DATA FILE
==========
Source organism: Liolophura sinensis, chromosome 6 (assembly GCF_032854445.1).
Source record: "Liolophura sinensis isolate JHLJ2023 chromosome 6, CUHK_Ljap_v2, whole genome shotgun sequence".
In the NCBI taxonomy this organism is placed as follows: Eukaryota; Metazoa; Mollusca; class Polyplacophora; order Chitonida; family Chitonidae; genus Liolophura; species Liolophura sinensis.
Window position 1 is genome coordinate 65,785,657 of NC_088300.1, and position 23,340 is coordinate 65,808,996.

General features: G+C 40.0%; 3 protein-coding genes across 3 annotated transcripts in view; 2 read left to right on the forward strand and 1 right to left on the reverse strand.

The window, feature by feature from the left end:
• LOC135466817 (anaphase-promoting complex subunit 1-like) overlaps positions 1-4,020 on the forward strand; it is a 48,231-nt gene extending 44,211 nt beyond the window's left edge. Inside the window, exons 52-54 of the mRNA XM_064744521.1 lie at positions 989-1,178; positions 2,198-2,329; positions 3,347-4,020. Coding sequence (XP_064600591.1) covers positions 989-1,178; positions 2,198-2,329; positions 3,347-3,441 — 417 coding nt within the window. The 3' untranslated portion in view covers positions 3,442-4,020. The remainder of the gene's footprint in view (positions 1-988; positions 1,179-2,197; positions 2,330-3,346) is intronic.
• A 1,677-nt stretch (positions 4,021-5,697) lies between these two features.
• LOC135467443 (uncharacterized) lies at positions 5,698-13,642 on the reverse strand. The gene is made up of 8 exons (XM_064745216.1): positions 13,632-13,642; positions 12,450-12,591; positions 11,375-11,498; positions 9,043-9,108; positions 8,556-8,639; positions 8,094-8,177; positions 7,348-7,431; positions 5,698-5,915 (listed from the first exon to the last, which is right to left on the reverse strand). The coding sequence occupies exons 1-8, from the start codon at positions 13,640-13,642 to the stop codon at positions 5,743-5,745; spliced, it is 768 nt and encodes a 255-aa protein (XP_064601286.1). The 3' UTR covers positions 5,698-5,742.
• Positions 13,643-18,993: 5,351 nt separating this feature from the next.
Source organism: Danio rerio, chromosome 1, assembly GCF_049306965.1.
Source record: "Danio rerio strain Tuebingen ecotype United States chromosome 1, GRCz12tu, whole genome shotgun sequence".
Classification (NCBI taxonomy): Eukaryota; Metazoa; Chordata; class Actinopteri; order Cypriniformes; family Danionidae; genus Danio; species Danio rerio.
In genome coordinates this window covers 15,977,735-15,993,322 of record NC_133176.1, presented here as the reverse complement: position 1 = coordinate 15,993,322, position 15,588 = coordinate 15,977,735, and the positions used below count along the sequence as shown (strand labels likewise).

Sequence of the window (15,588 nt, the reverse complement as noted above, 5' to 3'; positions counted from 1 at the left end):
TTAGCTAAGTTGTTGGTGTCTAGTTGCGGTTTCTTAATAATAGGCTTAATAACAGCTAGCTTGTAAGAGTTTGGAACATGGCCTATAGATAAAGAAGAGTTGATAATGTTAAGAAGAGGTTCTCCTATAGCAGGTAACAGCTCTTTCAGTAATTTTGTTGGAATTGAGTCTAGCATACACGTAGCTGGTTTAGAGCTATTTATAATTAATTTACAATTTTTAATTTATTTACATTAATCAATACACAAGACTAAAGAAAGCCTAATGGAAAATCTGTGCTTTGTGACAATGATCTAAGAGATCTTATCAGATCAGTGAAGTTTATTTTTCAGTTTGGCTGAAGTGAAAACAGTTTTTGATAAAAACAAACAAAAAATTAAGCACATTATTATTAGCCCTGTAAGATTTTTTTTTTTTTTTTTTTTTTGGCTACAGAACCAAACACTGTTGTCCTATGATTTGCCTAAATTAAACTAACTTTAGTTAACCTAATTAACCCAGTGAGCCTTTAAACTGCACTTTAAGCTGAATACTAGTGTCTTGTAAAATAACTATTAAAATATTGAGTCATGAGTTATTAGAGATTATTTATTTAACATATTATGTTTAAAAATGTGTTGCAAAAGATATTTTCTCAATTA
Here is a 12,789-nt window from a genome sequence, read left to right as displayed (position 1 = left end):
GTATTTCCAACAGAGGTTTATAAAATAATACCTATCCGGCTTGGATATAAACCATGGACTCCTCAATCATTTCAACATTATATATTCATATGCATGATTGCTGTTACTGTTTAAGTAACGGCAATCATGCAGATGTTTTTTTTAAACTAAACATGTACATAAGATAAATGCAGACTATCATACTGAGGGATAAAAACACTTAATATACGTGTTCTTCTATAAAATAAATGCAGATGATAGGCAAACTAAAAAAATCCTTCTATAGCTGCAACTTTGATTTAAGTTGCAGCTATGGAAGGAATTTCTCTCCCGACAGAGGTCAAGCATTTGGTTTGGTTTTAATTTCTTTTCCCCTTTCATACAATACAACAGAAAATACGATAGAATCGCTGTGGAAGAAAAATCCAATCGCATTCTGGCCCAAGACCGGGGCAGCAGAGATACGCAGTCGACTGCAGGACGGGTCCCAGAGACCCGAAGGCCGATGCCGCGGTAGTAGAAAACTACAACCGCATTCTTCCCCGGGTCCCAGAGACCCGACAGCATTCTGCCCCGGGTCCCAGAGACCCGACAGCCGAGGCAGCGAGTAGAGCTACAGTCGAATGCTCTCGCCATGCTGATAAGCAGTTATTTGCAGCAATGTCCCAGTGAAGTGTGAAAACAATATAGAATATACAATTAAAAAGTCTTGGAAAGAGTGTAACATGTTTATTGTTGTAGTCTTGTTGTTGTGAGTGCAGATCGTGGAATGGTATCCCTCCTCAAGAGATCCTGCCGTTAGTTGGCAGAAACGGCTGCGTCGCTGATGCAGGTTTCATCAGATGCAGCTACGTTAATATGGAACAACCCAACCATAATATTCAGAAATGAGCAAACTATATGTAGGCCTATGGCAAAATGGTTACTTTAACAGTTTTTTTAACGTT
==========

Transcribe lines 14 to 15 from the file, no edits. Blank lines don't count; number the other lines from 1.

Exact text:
In genome coordinates this window covers 15,977,735-15,993,322 of record NC_133176.1, presented here as the reverse complement: position 1 = coordinate 15,993,322, position 15,588 = coordinate 15,977,735, and the positions used below count along the sequence as shown (strand labels likewise).

Sequence of the window (15,588 nt, the reverse complement as noted above, 5' to 3'; positions counted from 1 at the left end):